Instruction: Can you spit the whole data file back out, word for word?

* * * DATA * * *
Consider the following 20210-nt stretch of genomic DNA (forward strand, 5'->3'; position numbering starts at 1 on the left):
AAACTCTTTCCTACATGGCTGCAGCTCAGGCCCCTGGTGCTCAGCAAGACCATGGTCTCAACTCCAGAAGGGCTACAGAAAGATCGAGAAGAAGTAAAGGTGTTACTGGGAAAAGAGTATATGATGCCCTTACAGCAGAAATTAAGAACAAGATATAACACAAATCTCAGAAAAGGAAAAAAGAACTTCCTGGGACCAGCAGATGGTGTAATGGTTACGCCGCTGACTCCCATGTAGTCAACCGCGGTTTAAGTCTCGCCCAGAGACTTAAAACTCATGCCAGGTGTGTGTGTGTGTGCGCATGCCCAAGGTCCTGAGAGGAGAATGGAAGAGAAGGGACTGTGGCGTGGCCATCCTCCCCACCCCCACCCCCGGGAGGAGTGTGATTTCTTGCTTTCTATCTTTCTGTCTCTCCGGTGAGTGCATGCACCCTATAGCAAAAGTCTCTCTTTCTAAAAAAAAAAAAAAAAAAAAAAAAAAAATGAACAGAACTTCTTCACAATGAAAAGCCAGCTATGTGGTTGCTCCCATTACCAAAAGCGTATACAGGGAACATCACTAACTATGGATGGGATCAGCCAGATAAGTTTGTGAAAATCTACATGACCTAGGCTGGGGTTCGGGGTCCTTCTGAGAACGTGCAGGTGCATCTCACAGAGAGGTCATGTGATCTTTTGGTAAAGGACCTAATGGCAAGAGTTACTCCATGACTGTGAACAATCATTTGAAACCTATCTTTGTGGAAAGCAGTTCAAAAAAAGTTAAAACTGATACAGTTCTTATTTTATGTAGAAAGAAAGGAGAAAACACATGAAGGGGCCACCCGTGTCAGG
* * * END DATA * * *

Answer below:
Consider the following 20210-nt stretch of genomic DNA (forward strand, 5'->3'; position numbering starts at 1 on the left):
AAACTCTTTCCTACATGGCTGCAGCTCAGGCCCCTGGTGCTCAGCAAGACCATGGTCTCAACTCCAGAAGGGCTACAGAAAGATCGAGAAGAAGTAAAGGTGTTACTGGGAAAAGAGTATATGATGCCCTTACAGCAGAAATTAAGAACAAGATATAACACAAATCTCAGAAAAGGAAAAAAGAACTTCCTGGGACCAGCAGATGGTGTAATGGTTACGCCGCTGACTCCCATGTAGTCAACCGCGGTTTAAGTCTCGCCCAGAGACTTAAAACTCATGCCAGGTGTGTGTGTGTGTGCGCATGCCCAAGGTCCTGAGAGGAGAATGGAAGAGAAGGGACTGTGGCGTGGCCATCCTCCCCACCCCCACCCCCGGGAGGAGTGTGATTTCTTGCTTTCTATCTTTCTGTCTCTCCGGTGAGTGCATGCACCCTATAGCAAAAGTCTCTCTTTCTAAAAAAAAAAAAAAAAAAAAAAAAAAAATGAACAGAACTTCTTCACAATGAAAAGCCAGCTATGTGGTTGCTCCCATTACCAAAAGCGTATACAGGGAACATCACTAACTATGGATGGGATCAGCCAGATAAGTTTGTGAAAATCTACATGACCTAGGCTGGGGTTCGGGGTCCTTCTGAGAACGTGCAGGTGCATCTCACAGAGAGGTCATGTGATCTTTTGGTAAAGGACCTAATGGCAAGAGTTACTCCATGACTGTGAACAATCATTTGAAACCTATCTTTGTGGAAAGCAGTTCAAAAAAAGTTAAAACTGATACAGTTCTTATTTTATGTAGAAAGAAAGGAGAAAACACATGAAGGGGCCACCCGTGTCAGG